As far as “the goods” are concern, the film features its fair share of gore and torture to go along with some sexy ladies in the mix.  While this one does have its pluses, at this point in the set, while one of the more lavish productions, its easily the weak link. Though, it does show Naschy in a completely different light and a more Vincent Price type of role rather than a typical monster.

Exorcism 

A young woman participates (unknowingly) in a satanic ceremony and winds up getting herself possessed by the spirit of her late father.

Quite simply here, William Friedkin’s film adaptation of William Peter Blatty’s The Exorcist was a cinematic and cultural phenomenon.  This is one of those 1970s exploitation films that try to capitalize on the success of that film.  But, what comes with it is less of a budget, talent or script that made the Linda Blair classic so memorable. Instead, they try to ramp up the gruesome deaths and throw some boobies and sex in there to titillate and at least deliver in some form of visceral reaction.

In this film, Naschy has the role of the main priest.  Its his most standard, calm and natural role in the entire set.  However, while it is the least flashy of all the roles here, the film is probably the most watchable. I don’t know where the “fans” stand on this film, but for me, I’m always down for some other country’s cash in/knock off of a super popular property.  While I think something like Hunchback at this point is overall an objectively better film, this might be the one I had the most fun with so far.

There really isn’t a whole lot to say about this movie aside from spoiling the crap out of it. The fun is in seeing the gore, sex and exploitative factors while keeping a running tally of all the nods and “borrowed” elements from The Exorcist which it so desperately wants to be. While people may yawn at how he’s the straight man here, Naschy proves to be a surprisingly very strong dramatic actor, giving a great normal performance instead of a campy or heightened one. The man shows his range of talents every step of the way in this set.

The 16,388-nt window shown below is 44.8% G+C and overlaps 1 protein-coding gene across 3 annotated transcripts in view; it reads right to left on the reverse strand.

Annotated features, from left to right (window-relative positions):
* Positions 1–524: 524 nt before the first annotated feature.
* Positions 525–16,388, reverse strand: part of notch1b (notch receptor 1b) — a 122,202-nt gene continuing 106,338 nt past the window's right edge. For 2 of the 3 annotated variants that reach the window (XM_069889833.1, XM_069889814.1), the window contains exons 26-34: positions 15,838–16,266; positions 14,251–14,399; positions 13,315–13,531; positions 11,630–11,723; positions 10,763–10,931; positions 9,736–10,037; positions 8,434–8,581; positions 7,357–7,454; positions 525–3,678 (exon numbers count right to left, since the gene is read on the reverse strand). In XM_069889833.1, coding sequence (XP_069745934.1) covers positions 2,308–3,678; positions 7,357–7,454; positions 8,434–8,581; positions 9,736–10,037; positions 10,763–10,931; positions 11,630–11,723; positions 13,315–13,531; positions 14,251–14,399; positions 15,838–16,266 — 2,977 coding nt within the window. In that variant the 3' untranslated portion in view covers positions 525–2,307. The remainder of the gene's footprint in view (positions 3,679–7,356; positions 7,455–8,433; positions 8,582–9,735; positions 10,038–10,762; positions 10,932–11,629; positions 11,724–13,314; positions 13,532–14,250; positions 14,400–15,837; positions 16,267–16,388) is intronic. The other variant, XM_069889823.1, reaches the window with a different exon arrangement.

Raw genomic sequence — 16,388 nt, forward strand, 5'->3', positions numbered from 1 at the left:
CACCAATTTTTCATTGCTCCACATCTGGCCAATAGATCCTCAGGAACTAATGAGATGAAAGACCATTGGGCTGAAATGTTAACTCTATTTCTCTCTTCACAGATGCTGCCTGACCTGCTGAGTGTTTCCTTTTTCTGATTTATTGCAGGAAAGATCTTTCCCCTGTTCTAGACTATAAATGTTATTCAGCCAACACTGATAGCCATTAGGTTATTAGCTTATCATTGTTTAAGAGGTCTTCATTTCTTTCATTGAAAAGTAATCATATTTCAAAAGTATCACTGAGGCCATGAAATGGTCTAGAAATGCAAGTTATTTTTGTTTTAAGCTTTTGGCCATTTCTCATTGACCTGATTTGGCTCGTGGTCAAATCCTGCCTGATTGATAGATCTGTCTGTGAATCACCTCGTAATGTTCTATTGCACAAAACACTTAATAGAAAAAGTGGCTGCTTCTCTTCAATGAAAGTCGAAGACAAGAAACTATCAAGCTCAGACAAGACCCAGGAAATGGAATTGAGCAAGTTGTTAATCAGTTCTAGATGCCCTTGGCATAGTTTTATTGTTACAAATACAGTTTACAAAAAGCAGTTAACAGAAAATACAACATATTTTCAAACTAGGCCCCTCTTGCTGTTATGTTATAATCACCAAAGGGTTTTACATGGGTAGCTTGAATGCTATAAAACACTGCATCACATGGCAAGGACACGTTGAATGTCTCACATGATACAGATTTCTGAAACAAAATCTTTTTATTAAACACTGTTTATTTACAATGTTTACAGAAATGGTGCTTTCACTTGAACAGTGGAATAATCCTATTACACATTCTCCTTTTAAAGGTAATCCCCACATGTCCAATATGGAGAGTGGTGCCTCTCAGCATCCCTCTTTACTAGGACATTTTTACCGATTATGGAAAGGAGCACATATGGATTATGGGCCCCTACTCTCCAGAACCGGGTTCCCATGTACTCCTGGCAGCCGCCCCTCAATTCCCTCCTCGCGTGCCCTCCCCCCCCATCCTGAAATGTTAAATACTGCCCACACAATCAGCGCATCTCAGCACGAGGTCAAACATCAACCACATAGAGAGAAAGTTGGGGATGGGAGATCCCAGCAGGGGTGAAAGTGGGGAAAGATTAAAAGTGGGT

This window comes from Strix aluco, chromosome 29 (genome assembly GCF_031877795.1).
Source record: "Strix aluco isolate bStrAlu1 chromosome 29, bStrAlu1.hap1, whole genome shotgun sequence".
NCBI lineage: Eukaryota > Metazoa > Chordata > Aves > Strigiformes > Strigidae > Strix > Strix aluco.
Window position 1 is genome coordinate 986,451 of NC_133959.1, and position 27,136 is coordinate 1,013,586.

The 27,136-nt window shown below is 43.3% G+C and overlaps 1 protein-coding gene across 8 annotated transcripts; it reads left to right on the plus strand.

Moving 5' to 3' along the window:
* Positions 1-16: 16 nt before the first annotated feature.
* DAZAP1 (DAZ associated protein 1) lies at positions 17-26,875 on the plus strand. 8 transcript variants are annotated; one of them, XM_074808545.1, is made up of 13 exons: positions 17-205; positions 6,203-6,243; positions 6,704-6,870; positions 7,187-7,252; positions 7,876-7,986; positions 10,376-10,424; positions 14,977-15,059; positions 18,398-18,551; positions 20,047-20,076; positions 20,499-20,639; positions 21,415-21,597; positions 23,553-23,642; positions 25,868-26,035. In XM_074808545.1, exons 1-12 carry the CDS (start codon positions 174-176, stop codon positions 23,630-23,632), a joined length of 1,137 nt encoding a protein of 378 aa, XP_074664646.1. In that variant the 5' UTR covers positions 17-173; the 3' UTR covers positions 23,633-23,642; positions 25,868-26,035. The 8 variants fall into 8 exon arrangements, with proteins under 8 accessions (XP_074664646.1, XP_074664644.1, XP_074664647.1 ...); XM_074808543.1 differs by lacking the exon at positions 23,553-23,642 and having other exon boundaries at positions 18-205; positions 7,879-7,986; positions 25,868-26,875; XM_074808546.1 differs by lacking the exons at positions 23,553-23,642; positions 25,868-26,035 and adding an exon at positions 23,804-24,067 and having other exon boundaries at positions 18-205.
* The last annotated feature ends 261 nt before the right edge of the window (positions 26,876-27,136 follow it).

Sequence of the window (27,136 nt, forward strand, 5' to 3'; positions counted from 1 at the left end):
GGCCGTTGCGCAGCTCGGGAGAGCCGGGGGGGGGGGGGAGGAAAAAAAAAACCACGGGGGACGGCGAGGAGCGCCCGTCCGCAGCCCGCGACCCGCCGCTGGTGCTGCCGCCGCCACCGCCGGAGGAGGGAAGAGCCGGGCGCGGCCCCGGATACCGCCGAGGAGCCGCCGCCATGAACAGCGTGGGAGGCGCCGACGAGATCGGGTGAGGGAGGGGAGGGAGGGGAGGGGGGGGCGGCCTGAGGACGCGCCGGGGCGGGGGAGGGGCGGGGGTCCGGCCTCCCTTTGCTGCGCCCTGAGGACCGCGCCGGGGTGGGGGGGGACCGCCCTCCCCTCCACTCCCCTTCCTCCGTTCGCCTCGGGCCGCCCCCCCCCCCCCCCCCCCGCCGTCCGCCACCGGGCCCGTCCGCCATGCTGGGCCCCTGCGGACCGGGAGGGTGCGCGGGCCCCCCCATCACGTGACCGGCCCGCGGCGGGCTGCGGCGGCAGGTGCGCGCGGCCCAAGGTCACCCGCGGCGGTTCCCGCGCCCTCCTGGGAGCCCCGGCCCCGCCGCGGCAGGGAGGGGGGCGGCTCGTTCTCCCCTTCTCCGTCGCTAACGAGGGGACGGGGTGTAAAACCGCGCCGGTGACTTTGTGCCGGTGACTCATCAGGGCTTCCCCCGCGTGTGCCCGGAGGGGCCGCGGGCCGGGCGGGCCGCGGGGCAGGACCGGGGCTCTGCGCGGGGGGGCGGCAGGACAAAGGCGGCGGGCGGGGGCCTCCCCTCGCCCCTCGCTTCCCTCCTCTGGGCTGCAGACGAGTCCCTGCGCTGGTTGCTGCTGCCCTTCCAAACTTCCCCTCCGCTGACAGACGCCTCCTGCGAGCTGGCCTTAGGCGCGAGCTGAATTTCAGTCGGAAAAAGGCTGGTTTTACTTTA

The Werewolf and the Yeti 

An expedition to the Himalayas leads to frightening encounters with the likes of werewolves, a sorceress and the legendary yeti.

Well, this one was pretty fun and likely one of the best in the set. The Werewolf and the Yeti definitely delivers in its title by bringing on both monsters but also in having a really good weird factor to it as well. As you read in that description, there is a sorceress as well. Oddly, while it does features some red, drippy drooling, this one is a cleaner affair in terms of gore and guts shown in it (Though, no I am not forgetting the dude impaled on that stake which is badass).